After Sen Carl Levin of Michigan stunned fellow Democrats from Detroit to Washington, D.C., last week by announcing his retirement from his safe seat, the odds of Republicans gaining the six seats they need to control the Senate in 2014 have been upped dramatically.
With Democrats controlling the Senate by a 55-45 margin, Levin, who is finishing his sixth term, became the fourth Democratic senator to say he won't seek re-election next year.
“This is the first time since 1994 when a Senate seat here has been open and, with the Democratic bench of talent so moribund and the Republican bench so strong, I'd put the odds at better than even of Republicans picking up the seat Sen. Levin would have held with ease,” a longtime Republican operative and former congressional staffer told us.
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Coupled with three other Democrats who already have said no to a re-election bid — Tom Harkin of Iowa, Frank Lautenberg of New Jersey, and Jay Rockefeller of West Virginia — Levin’s announced exit means that four Senate seats firmly in Democratic hands are now highly competitive.
Pundits and pols in both parties expect that South Dakota’s Tim Johnson will shortly become the fifth Democratic senator to call it quits.
There are only two Republican senators stepping down, but even the most partisan of Democrats agree that the seats of Saxby Chambliss of Georgia and Mike Johanns of Nebraska will remain in Republican hands regardless of the eventual GOP nominees.
The political landscape overall looks strong for the GOP. Each congressional year about a third of the Senate's seats are for grabs. This year 21 seats held by Democrats and just 14 held by Republicans are in play.
Levin would likely have coasted to re-election next year. Now there is sure to be national press attention on the politics in the Wolverine State, given the scenario that an open seat in Michigan could be a game changer for Republican efforts to capture the Senate.
Debbie Dingell for Senate?
But there is another reason for the likely spotlight on the Michigan Senate race: the cast of characters vying for both major parties’ nominations can be dubbed as colorful.
Michigan has a history of strongly backing Democrats in national contests. Obama trounced Romney by a margin of 54.2 to 44.7 percent there last year.
But the state has a long history of opting for Republicans in off election years, such as current GOP Gov. Rick Snyder.
A Senate race lilkely would be decided by the candidate rather than the party, pundits say.
Three-term Rep. Gary Peters of Wayne County is the betting favorite to be the Democratic nomine, but several sources in the state are beginning to speak of a far more intriguing possibility: Debbie Dingell, Democratic National Committeewoman and wife of legendary Rep. John Dingell.
Debbie Dingell is far more than the wife of “Big John,” the onetime chairman of the House Energy Committee and, after 58 years, the longest-serving member of Congress in history.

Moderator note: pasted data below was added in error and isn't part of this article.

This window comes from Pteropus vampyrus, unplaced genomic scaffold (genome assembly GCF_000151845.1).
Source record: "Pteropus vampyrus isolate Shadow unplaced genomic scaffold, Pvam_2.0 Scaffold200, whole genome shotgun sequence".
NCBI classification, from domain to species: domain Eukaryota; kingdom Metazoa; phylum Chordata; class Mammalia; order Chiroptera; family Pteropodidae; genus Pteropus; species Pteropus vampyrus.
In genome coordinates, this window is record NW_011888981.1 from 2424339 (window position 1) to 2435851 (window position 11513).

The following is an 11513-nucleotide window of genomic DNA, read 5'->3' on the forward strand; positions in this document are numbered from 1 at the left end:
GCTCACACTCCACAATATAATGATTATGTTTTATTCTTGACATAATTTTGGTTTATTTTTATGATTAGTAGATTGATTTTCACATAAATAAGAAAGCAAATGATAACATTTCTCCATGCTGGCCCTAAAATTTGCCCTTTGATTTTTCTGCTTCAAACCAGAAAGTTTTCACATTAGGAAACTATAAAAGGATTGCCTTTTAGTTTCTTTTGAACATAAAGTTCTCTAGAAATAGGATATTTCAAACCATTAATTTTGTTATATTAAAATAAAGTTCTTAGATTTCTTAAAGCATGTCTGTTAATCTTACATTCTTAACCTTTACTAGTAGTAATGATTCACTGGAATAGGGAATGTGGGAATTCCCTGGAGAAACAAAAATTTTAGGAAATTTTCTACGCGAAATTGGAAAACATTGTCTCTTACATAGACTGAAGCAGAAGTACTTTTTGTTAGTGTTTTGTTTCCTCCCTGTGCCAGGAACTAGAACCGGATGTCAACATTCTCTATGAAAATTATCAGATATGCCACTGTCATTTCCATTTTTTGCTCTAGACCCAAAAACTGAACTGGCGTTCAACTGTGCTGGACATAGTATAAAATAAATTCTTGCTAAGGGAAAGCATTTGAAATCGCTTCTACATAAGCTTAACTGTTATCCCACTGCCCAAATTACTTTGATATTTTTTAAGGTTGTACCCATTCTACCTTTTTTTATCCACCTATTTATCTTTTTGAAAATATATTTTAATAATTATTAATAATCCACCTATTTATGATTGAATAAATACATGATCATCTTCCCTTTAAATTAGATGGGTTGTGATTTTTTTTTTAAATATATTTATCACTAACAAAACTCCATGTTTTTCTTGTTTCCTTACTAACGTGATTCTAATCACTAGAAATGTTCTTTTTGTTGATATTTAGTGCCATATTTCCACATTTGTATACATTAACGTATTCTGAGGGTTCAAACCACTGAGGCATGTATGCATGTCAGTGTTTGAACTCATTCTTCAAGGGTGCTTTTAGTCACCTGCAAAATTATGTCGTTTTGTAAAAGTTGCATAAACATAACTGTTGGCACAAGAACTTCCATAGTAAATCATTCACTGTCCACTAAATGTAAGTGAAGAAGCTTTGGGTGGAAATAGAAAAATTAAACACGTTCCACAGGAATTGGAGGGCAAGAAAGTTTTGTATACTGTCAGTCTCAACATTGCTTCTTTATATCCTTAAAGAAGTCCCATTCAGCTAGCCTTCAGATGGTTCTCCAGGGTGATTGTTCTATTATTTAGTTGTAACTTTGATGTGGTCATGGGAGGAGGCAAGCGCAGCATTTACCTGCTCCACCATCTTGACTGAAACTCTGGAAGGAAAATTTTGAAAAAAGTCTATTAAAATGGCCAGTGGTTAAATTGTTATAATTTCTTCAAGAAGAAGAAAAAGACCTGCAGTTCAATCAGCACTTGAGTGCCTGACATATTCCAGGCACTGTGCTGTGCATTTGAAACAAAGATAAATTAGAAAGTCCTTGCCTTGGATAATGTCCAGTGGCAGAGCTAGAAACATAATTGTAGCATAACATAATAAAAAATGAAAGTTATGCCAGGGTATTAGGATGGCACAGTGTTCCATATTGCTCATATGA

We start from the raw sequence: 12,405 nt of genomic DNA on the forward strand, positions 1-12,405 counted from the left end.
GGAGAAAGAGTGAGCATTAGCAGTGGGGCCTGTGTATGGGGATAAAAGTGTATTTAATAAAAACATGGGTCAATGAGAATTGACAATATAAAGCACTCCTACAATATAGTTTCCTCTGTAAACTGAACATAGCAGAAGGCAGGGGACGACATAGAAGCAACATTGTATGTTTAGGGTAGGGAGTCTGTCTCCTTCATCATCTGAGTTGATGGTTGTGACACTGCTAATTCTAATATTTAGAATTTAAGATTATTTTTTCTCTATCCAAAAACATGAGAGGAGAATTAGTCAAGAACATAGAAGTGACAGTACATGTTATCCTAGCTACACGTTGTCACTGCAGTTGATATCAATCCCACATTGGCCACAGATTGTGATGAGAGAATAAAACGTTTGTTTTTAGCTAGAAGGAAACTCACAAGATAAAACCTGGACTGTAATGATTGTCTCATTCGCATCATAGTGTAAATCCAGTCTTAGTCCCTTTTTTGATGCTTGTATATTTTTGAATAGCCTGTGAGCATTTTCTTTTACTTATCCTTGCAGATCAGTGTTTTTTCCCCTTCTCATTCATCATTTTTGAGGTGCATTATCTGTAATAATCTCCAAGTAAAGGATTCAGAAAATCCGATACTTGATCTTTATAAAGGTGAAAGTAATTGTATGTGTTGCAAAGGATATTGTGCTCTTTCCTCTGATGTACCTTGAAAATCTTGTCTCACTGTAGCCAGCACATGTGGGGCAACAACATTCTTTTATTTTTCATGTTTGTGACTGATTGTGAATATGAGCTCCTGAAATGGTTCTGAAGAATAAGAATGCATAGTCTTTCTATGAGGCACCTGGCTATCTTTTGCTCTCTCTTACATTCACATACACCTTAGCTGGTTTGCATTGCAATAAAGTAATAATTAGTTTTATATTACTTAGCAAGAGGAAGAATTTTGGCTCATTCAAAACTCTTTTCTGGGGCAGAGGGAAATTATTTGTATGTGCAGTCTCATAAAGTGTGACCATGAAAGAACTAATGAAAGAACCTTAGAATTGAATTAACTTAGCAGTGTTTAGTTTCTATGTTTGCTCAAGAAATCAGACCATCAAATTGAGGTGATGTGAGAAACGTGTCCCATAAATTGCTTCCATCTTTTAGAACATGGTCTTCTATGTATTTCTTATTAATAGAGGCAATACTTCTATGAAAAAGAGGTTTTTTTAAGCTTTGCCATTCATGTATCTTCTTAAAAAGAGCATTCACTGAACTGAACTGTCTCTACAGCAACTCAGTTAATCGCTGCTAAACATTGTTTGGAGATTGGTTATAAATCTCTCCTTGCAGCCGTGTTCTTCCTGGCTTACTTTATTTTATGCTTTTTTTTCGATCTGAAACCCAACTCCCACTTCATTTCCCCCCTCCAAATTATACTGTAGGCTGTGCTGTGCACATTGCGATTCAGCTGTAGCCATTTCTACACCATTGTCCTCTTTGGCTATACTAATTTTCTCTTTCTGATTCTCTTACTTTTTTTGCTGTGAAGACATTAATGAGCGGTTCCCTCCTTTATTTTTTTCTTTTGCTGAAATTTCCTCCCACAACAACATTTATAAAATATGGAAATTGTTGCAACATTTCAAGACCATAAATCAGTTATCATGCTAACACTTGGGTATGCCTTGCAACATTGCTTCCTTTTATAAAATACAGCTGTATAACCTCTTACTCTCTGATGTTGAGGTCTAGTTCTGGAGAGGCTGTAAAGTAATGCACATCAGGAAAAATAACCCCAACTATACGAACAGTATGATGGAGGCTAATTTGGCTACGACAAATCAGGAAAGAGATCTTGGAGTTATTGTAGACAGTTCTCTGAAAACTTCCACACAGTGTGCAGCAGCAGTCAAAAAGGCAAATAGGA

At 58 (Debbie is John's second wife and was born the year he first came to Congress), she is a major fundraiser for several charities, an elected member of the Wayne State University Board of Governors, and panelist on a weekly public-affairs program on a Detroit-area TV affiliate.
While Peters certainly could count on support from organized labor, Dingell could count on that and much more through her vast social and financial contacts. At this point, neither has made clear any plans for the Senate race.
Ron Paul’s Protege for Senate?
The Republican field is just as unsettled, with the possible candidacy of libertarian Rep. Justin Amash threatening a GOP split.
In two terms in the House representing the Grand Rapids area, Amash has voted the solid libertarian line and is a favorite of Ron Paul’s nationwide movement.
One joke that made the rounds in the U.S. House after Amash was first elected in 2010 was that “Justin came to Congress dreaming of becoming Ron Paul’s heir, but he woke up after realizing Rand Paul was also elected.” Rand Paul, the son of the former Texas congressman and libertarian hero, became GOP senator from Kentucky in 2010.
Amid speculation that Amash will run for the Senate, fears among the Republican Party establishment in Michigan have led to talk that six-term Rep. Mike Rogers of Lansing will also enter the race.
A former FBI agent, Rogers is considered one of the best GOP campaigners in the state, but whether he would leave the House, where he chairs the House Intelligence Committee, is uncertain at this point.
After Levin’s announcement, Republicans began discussing the need for nominating a woman for the seat, noting that Democrats won the governorship with Jennifer Granholm in 2002 and Michigan’s other Senate seat with Debbie Stabenow in 2000.
Republicans have centered their attention on GOP National Committeewoman Terri Lynn Land, a former two-term secretary of state who won her party post with tea party backing, and present Secretary of State Ruth Johnson, who hails from populous Oakland County, where she was once county clerk. Both Land and Johnson are considered strong conservatives.
There is one more factor that gets Republicans' adrenalin flowing as they hope to elect a GOP senator in Michigan for the first time since 1994. Snyder, who signed a right-to-work law in labor-heavy Michigan last year, seems headed for a big re-election win, with no heavyweight Democratic opponent on the horizon.
Any Republican Senate nominee would happily share a statewide ticket with Snyder.
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